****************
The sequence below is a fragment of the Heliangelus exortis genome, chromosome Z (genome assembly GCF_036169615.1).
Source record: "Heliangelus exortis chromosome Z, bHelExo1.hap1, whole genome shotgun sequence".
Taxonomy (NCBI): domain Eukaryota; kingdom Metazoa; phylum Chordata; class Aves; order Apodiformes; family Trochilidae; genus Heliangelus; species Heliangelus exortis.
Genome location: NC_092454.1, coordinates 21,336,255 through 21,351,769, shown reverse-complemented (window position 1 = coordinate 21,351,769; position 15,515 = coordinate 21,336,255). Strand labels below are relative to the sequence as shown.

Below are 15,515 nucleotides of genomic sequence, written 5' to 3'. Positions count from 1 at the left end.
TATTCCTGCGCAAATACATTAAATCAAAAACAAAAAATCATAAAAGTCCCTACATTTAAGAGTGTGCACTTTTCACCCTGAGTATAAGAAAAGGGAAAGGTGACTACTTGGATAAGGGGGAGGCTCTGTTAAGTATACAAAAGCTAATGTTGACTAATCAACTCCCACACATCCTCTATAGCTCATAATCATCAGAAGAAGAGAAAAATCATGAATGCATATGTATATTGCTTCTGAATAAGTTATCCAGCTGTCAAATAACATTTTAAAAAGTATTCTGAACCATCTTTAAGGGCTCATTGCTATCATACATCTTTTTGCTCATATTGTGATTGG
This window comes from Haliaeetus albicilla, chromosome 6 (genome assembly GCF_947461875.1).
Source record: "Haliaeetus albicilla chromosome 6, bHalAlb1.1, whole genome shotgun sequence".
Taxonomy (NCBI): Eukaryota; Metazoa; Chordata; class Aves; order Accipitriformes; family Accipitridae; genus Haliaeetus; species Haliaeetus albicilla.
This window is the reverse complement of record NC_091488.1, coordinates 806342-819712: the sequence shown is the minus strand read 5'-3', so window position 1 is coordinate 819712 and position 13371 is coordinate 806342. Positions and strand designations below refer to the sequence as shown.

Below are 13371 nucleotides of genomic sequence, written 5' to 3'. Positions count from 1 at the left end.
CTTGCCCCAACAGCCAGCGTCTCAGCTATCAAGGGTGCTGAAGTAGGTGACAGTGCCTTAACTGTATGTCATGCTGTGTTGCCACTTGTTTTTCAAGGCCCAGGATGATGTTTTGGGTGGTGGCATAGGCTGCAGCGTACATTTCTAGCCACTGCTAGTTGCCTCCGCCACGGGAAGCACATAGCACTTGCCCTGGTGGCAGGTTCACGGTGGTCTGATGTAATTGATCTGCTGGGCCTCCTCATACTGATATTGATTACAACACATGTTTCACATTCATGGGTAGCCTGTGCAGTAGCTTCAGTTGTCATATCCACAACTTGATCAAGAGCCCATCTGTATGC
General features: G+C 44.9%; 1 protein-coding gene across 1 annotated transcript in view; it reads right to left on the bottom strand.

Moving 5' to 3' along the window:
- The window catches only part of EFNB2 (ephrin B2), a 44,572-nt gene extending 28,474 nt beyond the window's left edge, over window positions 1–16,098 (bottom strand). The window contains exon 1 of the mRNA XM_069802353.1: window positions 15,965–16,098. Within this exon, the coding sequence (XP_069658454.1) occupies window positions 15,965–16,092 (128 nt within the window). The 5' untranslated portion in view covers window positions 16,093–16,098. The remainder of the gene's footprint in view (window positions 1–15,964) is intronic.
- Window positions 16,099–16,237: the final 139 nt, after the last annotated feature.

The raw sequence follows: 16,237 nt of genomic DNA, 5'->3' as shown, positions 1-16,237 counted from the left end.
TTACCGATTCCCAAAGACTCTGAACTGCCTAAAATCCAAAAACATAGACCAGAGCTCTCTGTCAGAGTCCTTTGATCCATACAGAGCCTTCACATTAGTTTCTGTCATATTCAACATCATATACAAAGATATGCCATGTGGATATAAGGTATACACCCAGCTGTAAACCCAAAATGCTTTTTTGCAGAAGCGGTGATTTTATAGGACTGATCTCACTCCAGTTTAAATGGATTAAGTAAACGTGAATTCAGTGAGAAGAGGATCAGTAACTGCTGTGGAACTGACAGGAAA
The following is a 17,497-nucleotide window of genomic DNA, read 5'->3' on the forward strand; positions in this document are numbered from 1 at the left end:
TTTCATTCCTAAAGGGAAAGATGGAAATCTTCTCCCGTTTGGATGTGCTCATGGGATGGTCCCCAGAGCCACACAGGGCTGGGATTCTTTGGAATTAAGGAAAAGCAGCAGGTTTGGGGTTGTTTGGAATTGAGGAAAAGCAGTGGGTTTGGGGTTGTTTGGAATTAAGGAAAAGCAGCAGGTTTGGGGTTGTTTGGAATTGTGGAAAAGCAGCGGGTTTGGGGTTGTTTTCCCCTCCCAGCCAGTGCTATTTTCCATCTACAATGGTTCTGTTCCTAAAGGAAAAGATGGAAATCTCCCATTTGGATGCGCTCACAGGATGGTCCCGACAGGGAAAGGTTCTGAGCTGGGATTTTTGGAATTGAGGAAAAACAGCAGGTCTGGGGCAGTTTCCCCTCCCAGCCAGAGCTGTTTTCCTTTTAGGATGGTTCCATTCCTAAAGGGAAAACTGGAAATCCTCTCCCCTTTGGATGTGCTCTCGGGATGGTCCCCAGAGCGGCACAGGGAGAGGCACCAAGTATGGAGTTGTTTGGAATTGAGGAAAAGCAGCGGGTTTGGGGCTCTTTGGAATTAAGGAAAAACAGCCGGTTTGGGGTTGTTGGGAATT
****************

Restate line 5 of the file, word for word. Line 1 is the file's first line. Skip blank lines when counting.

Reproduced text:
Below are 15,515 nucleotides of genomic sequence, written 5' to 3'. Positions count from 1 at the left end.